UnNews:Seattle canoe race ends in controversy
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Seattle canoe race ends in controversy
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Sunday, August 20, 2017, 21:03:UTC)(
17 May 2015
SEATTLE, Washington -- A large canoeing event staged here ended in bickering and disgrace, when it turned out that the main race had been won by a solar-powered barge. Hundreds of amateur canoeing enthusiasts had gathered in Elliot Bay. The canoeist's version of a flash mob was organized by Greenpeace.
The event included barbeques, cake sales, anti-oil drilling protests and car-boot sales. It culminated in a giant slalom race which started at a slipway ramp, did two laps of the docks, went through the legs of an oil rig and finished back at the slipway.
The race was won by the boat sponsored by Greenpeace, registered as Canoe 374. However, inspection of the craft after the race by members of the International Canoeing Federation revealed that the canoe did not meet the technical specifications for a canoe, as it was found to be 52 ft longer than a canoe and 6 ft wider. The roof of the canoe was covered in solar panels and a battery was found on board, concealed between the wheel and the cargo hold. Both of these clues suggest that the canoe had been powered by a motor and not by mere human strength.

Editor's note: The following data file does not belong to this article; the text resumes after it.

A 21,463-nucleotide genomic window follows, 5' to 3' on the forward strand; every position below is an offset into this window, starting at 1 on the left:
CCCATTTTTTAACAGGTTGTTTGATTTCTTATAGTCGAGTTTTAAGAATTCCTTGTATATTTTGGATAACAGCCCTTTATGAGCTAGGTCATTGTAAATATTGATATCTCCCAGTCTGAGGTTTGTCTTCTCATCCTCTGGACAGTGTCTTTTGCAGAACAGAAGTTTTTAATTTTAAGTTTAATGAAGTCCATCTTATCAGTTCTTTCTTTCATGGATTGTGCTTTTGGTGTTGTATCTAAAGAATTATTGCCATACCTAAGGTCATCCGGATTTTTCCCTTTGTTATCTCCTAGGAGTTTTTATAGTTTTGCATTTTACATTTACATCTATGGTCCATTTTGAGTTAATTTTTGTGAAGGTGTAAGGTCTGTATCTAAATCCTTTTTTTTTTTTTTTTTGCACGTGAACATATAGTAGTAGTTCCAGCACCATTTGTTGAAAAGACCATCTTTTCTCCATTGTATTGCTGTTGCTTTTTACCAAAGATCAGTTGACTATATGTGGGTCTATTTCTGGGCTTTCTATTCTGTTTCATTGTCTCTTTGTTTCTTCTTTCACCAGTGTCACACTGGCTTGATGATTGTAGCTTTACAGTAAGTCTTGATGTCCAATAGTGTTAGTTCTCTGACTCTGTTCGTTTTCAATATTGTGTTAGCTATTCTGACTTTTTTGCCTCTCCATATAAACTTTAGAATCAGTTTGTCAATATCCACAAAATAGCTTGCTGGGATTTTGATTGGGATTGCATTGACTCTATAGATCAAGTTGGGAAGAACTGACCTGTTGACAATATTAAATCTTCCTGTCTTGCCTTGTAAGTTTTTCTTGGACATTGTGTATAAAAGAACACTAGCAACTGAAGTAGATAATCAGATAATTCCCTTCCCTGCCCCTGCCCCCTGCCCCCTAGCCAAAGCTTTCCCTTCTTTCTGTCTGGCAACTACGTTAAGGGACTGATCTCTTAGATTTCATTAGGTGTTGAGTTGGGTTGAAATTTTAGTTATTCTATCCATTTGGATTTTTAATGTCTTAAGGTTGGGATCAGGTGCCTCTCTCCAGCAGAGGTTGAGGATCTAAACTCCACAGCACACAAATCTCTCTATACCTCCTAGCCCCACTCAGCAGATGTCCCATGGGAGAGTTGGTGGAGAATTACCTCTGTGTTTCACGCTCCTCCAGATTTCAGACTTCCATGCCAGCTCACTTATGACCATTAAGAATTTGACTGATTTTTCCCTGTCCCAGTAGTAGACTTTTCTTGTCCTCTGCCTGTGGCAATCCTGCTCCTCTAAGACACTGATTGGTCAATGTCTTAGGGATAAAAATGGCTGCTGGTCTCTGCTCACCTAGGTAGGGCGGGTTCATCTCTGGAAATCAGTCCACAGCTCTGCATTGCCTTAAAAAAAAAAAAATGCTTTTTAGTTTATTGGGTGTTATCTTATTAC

Many of the competitors were shocked when, despite this evidence, the barge was still granted victory in the race. A canoeist who would only give his name as Michael said, "It's an absolute disgrace. I'm shocked at the decision. It's as outrageous as if, say, Shell were granted permission to start drilling for oil in the Arctic when scientists have repeatedly warned of the environmental dangers of doing so." Other canoers were equally outraged at the winning "canoe" protesting a large corporation flouting the rules by flouting the rules. Michael himself had made canoeing history when he became the first man to canoe up Mount Everest, which he did using an electric heater to melt the ice and a spear-tipped paddle.
Greenpeace had no comment on the solar-powered barge and instead issued a statement blaming Shell's oil rig for getting in the way of the racing course. Next year, the event is to be held at a whaling station in Japan where hopefully the harsh weather should prevent solar panels from working.